Mobile Push? Haven't We Seen This Movie Before?
By Mike Masnick, Wed Dec 22 23:00:00 GMT 2004

As everyone is trying to figure out how to make content work on the phone, one idea is to push content quietly to the phone, but let it be interactive. It sounds quite similar to the ill-fated "push" concept of the dot com days, but does it make more sense when mobile?


In late 1996 and early 1997, the rage of the Internet was Pointcast, the champion of "push" technology. In an age of a relatively slow Internet, the idea was that an application, such as Pointcast, would bring down a ton of information quietly in the background, placing it on the local device where it could be dealt with faster. As many people remember, it was wildly popular. In some ways, too wildly popular: it overwhelmed networks, it was buggy and it was limited only to the content that Pointcast agreed to put into its system

Eventually, the web won out, helped along by a wider variety of content, an openness that made more innovative applications available and increasingly faster and more reliable Internet connections. While push had its proponents -- especially among many in the media industry who could identify with push technology much more easily than the open and interactive Internet -- it failed to be more than a flash in the pan.

However, with the ongoing struggle to figure out the "content" market for the mobile environment, it appears that there's a return to something that sounds very much like Pointcast-style push technology. While others are focused on moving broadcast-style TV to mobile phones, some have been moving forward with what is called Interactive Mobile Broadcasting.

The idea is that, just like with Pointcast, the content is downloaded in the background. While the phone is "idle," the content displays on the screen -- just like a screensaver. It's not intrusive. It doesn't bother the user at all, but simply appears silently. It can be news, weather, sports or whatever the operator wants to provide. The subscriber can then click through for more information, making an active move to get the information, but making it easier than going through a typical mobile web or WAP portal.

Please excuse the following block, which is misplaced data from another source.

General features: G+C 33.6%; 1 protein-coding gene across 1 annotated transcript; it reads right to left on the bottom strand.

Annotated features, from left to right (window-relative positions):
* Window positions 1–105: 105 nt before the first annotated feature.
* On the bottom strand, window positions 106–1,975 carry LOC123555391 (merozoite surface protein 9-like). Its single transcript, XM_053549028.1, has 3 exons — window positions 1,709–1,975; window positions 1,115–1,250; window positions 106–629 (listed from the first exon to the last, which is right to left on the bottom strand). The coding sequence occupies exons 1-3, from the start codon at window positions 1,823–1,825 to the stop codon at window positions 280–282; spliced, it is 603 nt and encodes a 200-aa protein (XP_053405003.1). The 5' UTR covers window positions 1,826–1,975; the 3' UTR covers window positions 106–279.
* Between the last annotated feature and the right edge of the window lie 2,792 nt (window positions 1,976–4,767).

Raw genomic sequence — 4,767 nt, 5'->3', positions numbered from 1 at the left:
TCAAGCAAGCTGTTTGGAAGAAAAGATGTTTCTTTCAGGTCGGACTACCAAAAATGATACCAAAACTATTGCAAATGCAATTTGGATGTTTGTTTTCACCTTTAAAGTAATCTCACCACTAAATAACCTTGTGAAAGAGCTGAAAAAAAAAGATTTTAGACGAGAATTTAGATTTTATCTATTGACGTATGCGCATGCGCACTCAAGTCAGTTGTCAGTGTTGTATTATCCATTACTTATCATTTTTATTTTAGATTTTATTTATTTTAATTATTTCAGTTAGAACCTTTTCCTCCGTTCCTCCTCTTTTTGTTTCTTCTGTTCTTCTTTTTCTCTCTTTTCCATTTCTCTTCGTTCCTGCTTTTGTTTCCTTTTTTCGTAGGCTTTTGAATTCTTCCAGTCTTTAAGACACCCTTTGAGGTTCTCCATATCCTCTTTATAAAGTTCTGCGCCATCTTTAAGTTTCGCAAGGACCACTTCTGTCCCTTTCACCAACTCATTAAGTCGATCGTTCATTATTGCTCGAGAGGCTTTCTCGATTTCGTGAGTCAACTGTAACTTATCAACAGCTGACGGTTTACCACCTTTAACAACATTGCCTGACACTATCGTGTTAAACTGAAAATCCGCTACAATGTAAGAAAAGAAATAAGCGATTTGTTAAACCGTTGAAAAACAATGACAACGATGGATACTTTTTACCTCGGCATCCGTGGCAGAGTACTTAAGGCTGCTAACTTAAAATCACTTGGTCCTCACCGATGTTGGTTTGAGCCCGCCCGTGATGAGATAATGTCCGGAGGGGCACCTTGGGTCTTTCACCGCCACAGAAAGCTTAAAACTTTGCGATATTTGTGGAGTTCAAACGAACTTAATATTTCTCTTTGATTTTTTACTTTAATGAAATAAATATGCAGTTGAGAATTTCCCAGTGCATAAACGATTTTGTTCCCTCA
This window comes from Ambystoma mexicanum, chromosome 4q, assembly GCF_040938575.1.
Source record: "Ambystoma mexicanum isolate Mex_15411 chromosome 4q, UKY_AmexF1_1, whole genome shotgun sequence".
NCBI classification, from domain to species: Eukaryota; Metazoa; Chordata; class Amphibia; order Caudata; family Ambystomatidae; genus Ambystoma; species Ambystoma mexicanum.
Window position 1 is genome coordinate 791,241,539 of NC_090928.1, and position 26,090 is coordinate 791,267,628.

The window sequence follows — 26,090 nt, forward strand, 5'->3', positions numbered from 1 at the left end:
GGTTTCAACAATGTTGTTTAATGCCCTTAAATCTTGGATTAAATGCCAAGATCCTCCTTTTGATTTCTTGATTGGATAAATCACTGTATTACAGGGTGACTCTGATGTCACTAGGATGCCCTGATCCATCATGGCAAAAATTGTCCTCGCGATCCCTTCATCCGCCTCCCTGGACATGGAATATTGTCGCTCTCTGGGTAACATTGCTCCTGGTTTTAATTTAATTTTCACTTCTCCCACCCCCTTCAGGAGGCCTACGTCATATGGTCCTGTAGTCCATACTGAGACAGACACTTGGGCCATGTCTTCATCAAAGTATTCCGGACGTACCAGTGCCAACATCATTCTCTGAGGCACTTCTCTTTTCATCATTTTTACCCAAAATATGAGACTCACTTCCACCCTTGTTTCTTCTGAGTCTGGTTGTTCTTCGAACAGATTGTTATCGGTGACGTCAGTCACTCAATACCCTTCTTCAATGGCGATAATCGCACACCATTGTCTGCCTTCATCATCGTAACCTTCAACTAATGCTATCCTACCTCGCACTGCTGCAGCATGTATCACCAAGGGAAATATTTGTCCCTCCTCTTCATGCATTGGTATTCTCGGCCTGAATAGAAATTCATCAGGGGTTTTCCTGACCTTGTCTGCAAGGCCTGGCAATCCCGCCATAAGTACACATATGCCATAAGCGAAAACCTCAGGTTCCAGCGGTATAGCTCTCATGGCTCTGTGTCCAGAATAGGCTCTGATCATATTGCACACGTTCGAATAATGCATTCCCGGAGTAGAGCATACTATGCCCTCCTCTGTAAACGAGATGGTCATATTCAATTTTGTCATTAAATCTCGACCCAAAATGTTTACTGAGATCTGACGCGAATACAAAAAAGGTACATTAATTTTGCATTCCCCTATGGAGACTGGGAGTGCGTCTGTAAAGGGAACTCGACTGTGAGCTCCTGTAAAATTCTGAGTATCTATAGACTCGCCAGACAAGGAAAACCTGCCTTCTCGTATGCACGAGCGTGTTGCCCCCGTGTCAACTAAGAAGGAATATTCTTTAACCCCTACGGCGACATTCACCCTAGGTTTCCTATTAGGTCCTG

There's clearly some demand for this. It's being used in China and India, and it appears that people are definitely making use of it. Of course, a lot of people used Pointcast as well. While this doesn't have the problem of overloading the network that Pointcast had, it does require maintaining this separate broadcast network. Furthermore, as Pointcast discovered, this solution is totally limited to what content the providers decide to offer through it. While many mobile operators are still stuck in a walled garden mentality, as the networks increasingly open up, and outside developers are encouraged to make use of the network in new and innovative ways, the idea of staying within walled gardens becomes less interesting. Furthermore, as cellular networks improve in bandwidth and devices become more powerful, the more annoying part of mobile web surfing starts to go away. That's not to say this version of mobile push doesn't have potential -- but providers would be wise to pay attention to the lessons that Pointcast learned painfully, and try to avoid them. Otherwise, the future of this mobile push will be quite similar to the history of Internet push.